I was awarded only five months after sending them [Indian Railways] an application," says Bablu Kumar Deepak, the courageous railway announcer at the main line section of Mumbai's Chhatrapati Shivaji Terminus.
Bablu was on night shift when two terrorists attacked the station and killed passengers at will on November 26 last year, but what he did to save lives that night had gone unnoticed.
Risking his life, he saved thousands of commuters and also intimated the other announcer -- Vishnu Zende -- at the local trains section. He also informed the Government Railway Police and the Railway Police force to send a backup force.
"I was on night shift and I saw two boys throw a grenade near the 13th and 14th platform. There was a huge explosion and the next thing I noticed was dead people. I immediately informed Zende [the announcer at the local line].
"There were about 300-odd people on this side of the station and Indrani Express (running between Mumbai and Pune) had just departed. I thought there might be more than two terrorists as too many things were happening at the same time. Anything could happen and I was petrified. The boys started firing randomly at everyone and moved towards the local line."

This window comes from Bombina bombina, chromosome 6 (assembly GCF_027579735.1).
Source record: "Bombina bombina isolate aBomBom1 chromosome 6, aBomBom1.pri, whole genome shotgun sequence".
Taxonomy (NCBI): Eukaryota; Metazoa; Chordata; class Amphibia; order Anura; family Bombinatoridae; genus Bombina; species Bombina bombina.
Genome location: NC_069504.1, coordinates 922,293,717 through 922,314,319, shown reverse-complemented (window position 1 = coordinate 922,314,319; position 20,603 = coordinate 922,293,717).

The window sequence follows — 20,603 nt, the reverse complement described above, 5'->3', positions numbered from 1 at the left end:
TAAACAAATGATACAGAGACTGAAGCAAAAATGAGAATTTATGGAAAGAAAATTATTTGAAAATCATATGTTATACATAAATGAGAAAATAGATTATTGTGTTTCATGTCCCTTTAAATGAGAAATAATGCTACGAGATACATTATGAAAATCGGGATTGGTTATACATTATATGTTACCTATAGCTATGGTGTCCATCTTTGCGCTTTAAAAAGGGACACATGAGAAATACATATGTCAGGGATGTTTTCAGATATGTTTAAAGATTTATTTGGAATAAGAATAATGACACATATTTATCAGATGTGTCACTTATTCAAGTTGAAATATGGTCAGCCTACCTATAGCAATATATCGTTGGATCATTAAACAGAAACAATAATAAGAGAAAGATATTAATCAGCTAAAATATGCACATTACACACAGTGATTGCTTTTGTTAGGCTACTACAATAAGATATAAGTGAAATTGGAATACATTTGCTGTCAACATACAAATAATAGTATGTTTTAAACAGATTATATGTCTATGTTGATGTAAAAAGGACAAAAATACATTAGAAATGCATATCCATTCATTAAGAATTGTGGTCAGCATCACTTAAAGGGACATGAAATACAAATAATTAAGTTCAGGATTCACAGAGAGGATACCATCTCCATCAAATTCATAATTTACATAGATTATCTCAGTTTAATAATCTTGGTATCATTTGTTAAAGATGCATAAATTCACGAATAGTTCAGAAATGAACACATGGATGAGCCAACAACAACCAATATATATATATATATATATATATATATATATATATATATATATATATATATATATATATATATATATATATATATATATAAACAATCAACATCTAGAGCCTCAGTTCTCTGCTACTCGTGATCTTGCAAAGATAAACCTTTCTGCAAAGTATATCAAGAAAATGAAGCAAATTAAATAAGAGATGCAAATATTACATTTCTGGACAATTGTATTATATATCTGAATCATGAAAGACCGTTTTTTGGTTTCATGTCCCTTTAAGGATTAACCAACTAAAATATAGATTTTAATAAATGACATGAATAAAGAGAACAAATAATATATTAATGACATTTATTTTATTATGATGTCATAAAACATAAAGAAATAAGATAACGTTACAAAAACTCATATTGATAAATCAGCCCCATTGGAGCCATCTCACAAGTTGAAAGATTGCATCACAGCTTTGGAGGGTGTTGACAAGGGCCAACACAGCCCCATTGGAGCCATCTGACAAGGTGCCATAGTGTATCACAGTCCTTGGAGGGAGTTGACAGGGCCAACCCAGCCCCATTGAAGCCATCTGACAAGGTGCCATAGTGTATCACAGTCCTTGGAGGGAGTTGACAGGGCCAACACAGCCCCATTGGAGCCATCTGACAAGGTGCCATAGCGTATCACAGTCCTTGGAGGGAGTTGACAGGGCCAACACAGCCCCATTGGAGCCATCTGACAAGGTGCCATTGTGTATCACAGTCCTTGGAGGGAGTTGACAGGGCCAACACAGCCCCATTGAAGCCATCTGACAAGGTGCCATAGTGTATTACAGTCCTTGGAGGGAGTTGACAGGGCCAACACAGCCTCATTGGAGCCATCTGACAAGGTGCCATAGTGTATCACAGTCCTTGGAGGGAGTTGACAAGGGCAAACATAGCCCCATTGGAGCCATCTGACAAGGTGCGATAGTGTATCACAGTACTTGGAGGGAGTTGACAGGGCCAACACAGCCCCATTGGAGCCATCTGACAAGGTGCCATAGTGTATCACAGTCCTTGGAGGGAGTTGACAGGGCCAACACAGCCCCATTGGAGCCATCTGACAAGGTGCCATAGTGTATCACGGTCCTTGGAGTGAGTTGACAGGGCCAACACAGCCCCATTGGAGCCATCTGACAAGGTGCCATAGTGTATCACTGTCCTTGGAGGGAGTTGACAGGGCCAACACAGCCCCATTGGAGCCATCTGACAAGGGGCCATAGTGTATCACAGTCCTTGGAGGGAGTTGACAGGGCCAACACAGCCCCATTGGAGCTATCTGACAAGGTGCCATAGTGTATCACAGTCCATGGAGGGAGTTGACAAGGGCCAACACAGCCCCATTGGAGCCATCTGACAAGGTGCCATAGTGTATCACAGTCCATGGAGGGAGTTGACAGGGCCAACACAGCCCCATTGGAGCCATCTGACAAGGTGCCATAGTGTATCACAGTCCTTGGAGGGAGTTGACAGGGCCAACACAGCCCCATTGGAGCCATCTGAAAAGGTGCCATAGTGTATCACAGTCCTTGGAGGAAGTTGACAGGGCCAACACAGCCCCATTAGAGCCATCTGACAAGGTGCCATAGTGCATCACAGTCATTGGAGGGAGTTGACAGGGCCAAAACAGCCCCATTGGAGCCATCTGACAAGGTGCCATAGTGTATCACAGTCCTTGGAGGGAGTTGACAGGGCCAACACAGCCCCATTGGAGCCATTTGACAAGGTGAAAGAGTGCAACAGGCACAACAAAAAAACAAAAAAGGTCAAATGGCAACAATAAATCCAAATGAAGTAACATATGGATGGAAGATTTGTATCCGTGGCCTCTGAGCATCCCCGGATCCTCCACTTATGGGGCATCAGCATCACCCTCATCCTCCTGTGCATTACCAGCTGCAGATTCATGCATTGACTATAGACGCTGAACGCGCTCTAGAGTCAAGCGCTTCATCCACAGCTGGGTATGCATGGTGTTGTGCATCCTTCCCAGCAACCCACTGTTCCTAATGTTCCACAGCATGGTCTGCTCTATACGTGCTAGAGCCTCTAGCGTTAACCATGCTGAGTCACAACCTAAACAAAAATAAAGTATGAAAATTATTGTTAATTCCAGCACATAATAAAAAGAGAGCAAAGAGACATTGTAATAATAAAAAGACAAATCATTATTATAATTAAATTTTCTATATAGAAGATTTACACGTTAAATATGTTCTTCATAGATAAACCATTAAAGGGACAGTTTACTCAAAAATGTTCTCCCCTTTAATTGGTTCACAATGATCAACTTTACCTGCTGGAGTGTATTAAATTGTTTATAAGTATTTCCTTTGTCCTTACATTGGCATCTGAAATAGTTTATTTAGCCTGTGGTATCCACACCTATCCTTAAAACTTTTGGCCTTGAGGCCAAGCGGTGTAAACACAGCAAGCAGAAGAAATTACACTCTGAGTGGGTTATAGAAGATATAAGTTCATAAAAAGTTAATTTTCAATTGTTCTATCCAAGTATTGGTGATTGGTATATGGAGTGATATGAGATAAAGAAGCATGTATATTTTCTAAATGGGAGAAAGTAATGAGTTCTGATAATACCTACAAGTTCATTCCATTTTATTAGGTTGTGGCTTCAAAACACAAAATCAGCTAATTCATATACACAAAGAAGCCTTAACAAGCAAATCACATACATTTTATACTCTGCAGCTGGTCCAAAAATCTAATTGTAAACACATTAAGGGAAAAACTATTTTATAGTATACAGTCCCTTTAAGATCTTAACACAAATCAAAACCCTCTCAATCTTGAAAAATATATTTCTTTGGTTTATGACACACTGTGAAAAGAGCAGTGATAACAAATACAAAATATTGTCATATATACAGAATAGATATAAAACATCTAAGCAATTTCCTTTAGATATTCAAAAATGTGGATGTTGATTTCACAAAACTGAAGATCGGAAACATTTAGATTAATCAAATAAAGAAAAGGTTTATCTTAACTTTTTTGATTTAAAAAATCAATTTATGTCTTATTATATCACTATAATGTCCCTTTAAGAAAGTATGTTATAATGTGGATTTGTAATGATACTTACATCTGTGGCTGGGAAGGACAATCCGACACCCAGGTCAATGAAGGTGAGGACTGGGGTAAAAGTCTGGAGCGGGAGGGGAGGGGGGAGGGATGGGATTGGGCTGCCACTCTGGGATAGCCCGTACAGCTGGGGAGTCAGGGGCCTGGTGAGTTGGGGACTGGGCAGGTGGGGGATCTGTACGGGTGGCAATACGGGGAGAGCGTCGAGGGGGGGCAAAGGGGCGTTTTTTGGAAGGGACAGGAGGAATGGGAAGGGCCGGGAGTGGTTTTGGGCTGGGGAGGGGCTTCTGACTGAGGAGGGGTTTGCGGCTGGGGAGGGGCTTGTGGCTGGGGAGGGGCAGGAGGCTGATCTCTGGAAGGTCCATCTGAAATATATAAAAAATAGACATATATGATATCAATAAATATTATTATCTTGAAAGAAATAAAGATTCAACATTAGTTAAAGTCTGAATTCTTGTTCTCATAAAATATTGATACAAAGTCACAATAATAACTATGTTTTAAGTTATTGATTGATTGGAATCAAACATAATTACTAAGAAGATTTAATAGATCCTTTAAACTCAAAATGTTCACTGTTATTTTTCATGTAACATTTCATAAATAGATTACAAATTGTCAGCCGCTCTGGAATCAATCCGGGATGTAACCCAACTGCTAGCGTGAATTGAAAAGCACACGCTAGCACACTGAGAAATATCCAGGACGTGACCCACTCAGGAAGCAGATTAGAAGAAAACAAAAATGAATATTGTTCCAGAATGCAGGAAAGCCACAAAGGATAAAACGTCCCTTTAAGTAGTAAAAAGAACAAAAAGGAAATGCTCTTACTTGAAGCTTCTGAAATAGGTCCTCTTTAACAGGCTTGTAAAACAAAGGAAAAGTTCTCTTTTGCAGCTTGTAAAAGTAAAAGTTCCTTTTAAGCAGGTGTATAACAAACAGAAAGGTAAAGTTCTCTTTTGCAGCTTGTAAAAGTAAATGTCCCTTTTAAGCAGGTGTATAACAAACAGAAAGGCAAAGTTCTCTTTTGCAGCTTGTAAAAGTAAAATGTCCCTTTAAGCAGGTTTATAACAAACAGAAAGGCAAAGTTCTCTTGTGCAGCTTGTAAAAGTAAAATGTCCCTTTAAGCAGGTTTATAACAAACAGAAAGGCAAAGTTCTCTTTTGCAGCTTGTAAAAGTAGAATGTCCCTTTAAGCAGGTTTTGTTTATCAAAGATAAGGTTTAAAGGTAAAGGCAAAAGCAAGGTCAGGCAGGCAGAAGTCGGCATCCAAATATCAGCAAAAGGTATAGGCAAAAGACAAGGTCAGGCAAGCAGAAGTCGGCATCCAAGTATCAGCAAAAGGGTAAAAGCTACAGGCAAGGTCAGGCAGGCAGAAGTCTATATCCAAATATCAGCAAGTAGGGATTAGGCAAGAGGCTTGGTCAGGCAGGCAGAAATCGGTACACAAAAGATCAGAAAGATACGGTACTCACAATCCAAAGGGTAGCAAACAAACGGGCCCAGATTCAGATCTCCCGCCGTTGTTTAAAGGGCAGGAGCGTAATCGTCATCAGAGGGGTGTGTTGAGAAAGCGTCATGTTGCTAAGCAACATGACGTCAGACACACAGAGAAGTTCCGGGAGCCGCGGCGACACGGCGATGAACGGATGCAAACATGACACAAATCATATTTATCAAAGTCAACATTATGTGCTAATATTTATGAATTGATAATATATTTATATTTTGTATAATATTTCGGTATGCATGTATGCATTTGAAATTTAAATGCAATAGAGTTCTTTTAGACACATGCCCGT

Since Bablu was the first person to see the entire episode unravel in front him, he was in a state of shock.
"I was trapped in my cabin until a senior officer came to my rescue. I had locked the door but was still shivering as the door was not strong enough to protect me. It was so fragile that it could give in after one strong kick. Only after the senior officer came, I identified his voice, opened the door and then reached home safe."
While Zende got his due of Rs 10 lakhs immediately from the railway minister, Bablu waited to be acknowledged. And when he finally did, it was too little, too late.
Five months later, on May 7, 2009, Indian Railways acknowledged his act of bravery and dedication and awarded him with a certificate along with cash of Rs 500.
"I sent an application to the divisional railway manager on December 17, 2008," said Bablu, "informing them that I was on a night shift on 26/11 and I should be awarded for my work."
When they didn't revert to his letter he sent a reminder in April 2009. On receiving his award he said, "Only after sending them a reminder, I got a letter from the DRM on May 5 and got my award on May 7."
It's been six months since the Mumbai terror attack and the government seems to care little for the city's unsung heroes.
Text: Nithya Ramani
Image: Bablu Kumar Deepak [right] receives the award from the divisional railways manager.